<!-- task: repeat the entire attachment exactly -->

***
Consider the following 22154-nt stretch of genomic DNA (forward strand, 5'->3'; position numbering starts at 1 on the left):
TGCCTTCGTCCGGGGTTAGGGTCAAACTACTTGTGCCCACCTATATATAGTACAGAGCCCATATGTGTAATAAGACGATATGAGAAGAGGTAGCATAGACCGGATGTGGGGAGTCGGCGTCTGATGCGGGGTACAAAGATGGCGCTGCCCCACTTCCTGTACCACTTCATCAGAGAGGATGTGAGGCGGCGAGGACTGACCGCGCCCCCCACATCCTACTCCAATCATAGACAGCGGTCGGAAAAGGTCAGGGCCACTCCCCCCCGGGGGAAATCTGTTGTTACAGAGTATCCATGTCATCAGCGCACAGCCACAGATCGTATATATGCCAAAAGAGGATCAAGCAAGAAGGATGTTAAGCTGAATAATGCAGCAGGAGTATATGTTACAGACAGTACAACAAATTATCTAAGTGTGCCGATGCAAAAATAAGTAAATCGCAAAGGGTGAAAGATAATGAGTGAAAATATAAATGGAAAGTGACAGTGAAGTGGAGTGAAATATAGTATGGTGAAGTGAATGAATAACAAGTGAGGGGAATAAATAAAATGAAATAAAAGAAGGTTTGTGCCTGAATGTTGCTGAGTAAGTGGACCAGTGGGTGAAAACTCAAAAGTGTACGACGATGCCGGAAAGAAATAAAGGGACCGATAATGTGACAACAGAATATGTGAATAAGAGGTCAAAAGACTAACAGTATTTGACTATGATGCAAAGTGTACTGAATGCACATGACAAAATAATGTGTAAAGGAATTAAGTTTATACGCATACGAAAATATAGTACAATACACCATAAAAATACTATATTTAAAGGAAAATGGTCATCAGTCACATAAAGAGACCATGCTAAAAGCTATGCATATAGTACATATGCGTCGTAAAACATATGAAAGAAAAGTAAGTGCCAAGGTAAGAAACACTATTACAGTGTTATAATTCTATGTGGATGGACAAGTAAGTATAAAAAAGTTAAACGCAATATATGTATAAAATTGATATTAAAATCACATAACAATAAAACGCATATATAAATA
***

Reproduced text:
Consider the following 22154-nt stretch of genomic DNA (forward strand, 5'->3'; position numbering starts at 1 on the left):
TGCCTTCGTCCGGGGTTAGGGTCAAACTACTTGTGCCCACCTATATATAGTACAGAGCCCATATGTGTAATAAGACGATATGAGAAGAGGTAGCATAGACCGGATGTGGGGAGTCGGCGTCTGATGCGGGGTACAAAGATGGCGCTGCCCCACTTCCTGTACCACTTCATCAGAGAGGATGTGAGGCGGCGAGGACTGACCGCGCCCCCCACATCCTACTCCAATCATAGACAGCGGTCGGAAAAGGTCAGGGCCACTCCCCCCCGGGGGAAATCTGTTGTTACAGAGTATCCATGTCATCAGCGCACAGCCACAGATCGTATATATGCCAAAAGAGGATCAAGCAAGAAGGATGTTAAGCTGAATAATGCAGCAGGAGTATATGTTACAGACAGTACAACAAATTATCTAAGTGTGCCGATGCAAAAATAAGTAAATCGCAAAGGGTGAAAGATAATGAGTGAAAATATAAATGGAAAGTGACAGTGAAGTGGAGTGAAATATAGTATGGTGAAGTGAATGAATAACAAGTGAGGGGAATAAATAAAATGAAATAAAAGAAGGTTTGTGCCTGAATGTTGCTGAGTAAGTGGACCAGTGGGTGAAAACTCAAAAGTGTACGACGATGCCGGAAAGAAATAAAGGGACCGATAATGTGACAACAGAATATGTGAATAAGAGGTCAAAAGACTAACAGTATTTGACTATGATGCAAAGTGTACTGAATGCACATGACAAAATAATGTGTAAAGGAATTAAGTTTATACGCATACGAAAATATAGTACAATACACCATAAAAATACTATATTTAAAGGAAAATGGTCATCAGTCACATAAAGAGACCATGCTAAAAGCTATGCATATAGTACATATGCGTCGTAAAACATATGAAAGAAAAGTAAGTGCCAAGGTAAGAAACACTATTACAGTGTTATAATTCTATGTGGATGGACAAGTAAGTATAAAAAAGTTAAACGCAATATATGTATAAAATTGATATTAAAATCACATAACAATAAAACGCATATATAAATA